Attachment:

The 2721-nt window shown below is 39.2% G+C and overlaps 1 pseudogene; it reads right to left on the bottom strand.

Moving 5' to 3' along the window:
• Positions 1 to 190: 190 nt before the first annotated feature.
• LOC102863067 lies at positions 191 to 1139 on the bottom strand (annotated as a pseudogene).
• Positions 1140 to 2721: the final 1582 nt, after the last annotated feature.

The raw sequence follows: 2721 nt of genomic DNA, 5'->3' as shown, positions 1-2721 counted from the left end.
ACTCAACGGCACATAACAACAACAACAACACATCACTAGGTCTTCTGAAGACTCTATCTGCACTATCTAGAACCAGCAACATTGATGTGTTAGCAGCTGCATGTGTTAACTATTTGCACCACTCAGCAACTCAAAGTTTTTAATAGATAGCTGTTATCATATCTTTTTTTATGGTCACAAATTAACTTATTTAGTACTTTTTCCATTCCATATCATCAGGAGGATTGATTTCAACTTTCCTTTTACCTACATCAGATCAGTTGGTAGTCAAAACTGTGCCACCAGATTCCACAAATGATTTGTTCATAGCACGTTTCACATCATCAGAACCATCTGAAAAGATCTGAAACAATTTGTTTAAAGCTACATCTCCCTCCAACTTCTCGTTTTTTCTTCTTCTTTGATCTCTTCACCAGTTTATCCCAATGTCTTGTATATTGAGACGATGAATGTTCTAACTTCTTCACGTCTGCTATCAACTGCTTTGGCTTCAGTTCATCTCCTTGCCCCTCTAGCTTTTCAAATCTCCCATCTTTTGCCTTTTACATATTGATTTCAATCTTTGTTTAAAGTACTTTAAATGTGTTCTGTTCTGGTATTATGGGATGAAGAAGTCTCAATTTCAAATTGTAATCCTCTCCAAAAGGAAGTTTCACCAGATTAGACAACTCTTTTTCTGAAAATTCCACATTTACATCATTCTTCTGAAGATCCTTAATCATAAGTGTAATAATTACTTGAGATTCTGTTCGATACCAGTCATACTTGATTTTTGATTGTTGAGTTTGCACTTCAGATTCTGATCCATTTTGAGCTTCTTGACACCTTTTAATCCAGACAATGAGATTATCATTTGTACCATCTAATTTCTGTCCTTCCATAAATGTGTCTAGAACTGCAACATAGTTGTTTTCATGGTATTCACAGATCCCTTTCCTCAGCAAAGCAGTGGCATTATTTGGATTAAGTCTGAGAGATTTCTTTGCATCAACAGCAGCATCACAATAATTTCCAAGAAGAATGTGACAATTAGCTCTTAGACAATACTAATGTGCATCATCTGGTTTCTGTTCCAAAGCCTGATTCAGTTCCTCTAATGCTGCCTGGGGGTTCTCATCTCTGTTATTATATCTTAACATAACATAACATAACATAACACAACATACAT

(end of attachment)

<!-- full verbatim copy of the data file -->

The 2721-nt window shown below is 39.2% G+C and overlaps 1 pseudogene; it reads right to left on the bottom strand.

Moving 5' to 3' along the window:
• Positions 1 to 190: 190 nt before the first annotated feature.
• LOC102863067 lies at positions 191 to 1139 on the bottom strand (annotated as a pseudogene).
• Positions 1140 to 2721: the final 1582 nt, after the last annotated feature.

The raw sequence follows: 2721 nt of genomic DNA, 5'->3' as shown, positions 1-2721 counted from the left end.
ACTCAACGGCACATAACAACAACAACAACACATCACTAGGTCTTCTGAAGACTCTATCTGCACTATCTAGAACCAGCAACATTGATGTGTTAGCAGCTGCATGTGTTAACTATTTGCACCACTCAGCAACTCAAAGTTTTTAATAGATAGCTGTTATCATATCTTTTTTTATGGTCACAAATTAACTTATTTAGTACTTTTTCCATTCCATATCATCAGGAGGATTGATTTCAACTTTCCTTTTACCTACATCAGATCAGTTGGTAGTCAAAACTGTGCCACCAGATTCCACAAATGATTTGTTCATAGCACGTTTCACATCATCAGAACCATCTGAAAAGATCTGAAACAATTTGTTTAAAGCTACATCTCCCTCCAACTTCTCGTTTTTTCTTCTTCTTTGATCTCTTCACCAGTTTATCCCAATGTCTTGTATATTGAGACGATGAATGTTCTAACTTCTTCACGTCTGCTATCAACTGCTTTGGCTTCAGTTCATCTCCTTGCCCCTCTAGCTTTTCAAATCTCCCATCTTTTGCCTTTTACATATTGATTTCAATCTTTGTTTAAAGTACTTTAAATGTGTTCTGTTCTGGTATTATGGGATGAAGAAGTCTCAATTTCAAATTGTAATCCTCTCCAAAAGGAAGTTTCACCAGATTAGACAACTCTTTTTCTGAAAATTCCACATTTACATCATTCTTCTGAAGATCCTTAATCATAAGTGTAATAATTACTTGAGATTCTGTTCGATACCAGTCATACTTGATTTTTGATTGTTGAGTTTGCACTTCAGATTCTGATCCATTTTGAGCTTCTTGACACCTTTTAATCCAGACAATGAGATTATCATTTGTACCATCTAATTTCTGTCCTTCCATAAATGTGTCTAGAACTGCAACATAGTTGTTTTCATGGTATTCACAGATCCCTTTCCTCAGCAAAGCAGTGGCATTATTTGGATTAAGTCTGAGAGATTTCTTTGCATCAACAGCAGCATCACAATAATTTCCAAGAAGAATGTGACAATTAGCTCTTAGACAATACTAATGTGCATCATCTGGTTTCTGTTCCAAAGCCTGATTCAGTTCCTCTAATGCTGCCTGGGGGTTCTCATCTCTGTTATTATATCTTAACATAACATAACATAACATAACACAACATACAT